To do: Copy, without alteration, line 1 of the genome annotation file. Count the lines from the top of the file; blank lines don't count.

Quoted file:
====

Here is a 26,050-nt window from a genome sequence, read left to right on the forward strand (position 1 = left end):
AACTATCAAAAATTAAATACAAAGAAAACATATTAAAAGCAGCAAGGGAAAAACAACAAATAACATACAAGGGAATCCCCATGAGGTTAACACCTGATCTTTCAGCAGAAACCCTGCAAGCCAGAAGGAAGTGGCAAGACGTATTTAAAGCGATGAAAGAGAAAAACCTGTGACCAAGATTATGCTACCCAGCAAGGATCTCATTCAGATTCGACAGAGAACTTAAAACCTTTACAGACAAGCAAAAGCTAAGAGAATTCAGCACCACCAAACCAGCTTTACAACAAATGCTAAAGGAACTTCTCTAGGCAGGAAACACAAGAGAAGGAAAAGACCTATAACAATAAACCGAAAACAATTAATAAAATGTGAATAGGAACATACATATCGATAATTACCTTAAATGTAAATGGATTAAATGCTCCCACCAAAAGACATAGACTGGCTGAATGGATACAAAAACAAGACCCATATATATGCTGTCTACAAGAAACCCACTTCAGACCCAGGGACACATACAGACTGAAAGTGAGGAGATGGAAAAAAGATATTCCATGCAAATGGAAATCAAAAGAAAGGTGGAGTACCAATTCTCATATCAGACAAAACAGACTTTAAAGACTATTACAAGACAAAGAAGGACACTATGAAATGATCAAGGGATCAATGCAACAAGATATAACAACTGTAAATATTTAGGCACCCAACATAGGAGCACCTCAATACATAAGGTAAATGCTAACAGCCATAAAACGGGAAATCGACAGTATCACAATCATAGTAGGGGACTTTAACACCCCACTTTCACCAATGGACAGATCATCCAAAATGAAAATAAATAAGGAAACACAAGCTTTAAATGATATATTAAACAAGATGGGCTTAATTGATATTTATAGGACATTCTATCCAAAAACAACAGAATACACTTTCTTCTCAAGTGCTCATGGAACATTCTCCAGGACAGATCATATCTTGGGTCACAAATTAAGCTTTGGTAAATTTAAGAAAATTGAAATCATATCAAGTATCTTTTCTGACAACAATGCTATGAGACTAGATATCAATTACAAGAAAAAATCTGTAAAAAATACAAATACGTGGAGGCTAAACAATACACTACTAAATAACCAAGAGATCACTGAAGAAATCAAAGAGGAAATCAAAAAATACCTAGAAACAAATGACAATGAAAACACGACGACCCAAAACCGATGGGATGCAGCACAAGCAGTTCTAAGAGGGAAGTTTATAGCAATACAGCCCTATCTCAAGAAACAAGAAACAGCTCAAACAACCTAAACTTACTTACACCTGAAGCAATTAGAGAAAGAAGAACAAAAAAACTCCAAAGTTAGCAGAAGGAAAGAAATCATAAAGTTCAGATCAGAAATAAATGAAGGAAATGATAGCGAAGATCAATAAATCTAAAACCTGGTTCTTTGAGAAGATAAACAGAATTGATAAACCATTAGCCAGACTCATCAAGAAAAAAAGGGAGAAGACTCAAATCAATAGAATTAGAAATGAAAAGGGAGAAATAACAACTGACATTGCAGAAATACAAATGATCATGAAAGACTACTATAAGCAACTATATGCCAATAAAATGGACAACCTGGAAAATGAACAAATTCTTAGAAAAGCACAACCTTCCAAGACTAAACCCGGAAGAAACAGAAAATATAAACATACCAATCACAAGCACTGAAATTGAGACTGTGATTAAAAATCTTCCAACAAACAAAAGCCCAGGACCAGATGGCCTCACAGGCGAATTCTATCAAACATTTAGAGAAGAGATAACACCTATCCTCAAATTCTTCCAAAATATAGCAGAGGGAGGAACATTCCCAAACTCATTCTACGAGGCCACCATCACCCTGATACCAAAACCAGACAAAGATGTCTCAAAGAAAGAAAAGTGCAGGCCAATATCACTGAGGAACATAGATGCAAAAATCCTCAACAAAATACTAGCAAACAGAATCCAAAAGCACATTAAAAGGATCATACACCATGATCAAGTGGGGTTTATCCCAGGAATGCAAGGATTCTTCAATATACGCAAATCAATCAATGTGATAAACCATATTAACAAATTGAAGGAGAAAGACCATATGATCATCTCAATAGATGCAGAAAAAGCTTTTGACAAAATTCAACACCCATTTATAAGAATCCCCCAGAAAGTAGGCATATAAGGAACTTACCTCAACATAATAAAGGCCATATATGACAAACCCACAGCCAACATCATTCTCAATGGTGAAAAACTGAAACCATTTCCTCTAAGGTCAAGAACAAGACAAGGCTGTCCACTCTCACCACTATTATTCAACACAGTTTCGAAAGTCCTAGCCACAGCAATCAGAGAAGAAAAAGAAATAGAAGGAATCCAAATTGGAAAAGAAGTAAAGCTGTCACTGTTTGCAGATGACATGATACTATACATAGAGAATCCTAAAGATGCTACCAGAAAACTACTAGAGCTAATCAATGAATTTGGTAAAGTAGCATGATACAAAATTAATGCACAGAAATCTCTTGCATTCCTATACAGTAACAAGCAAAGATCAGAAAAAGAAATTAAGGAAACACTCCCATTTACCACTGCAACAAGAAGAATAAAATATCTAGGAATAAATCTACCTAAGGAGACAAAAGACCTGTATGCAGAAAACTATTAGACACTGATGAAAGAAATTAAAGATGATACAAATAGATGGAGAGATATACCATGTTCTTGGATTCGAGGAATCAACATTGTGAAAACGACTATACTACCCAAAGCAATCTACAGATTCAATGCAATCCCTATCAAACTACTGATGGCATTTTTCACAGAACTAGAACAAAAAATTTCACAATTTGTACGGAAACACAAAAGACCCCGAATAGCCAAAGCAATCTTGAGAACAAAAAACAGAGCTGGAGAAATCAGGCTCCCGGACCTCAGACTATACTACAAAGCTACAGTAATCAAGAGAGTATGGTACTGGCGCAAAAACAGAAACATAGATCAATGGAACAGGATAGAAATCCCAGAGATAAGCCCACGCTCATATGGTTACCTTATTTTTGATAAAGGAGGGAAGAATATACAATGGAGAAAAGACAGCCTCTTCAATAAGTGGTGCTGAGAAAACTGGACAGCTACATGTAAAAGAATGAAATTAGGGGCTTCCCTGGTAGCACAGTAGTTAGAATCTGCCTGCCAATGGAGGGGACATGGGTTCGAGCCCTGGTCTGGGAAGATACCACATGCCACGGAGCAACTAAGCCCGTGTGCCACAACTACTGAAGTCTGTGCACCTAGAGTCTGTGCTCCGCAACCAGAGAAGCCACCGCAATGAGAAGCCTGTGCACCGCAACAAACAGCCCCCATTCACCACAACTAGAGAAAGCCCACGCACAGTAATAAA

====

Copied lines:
Here is a 26,050-nt window from a genome sequence, read left to right on the forward strand (position 1 = left end):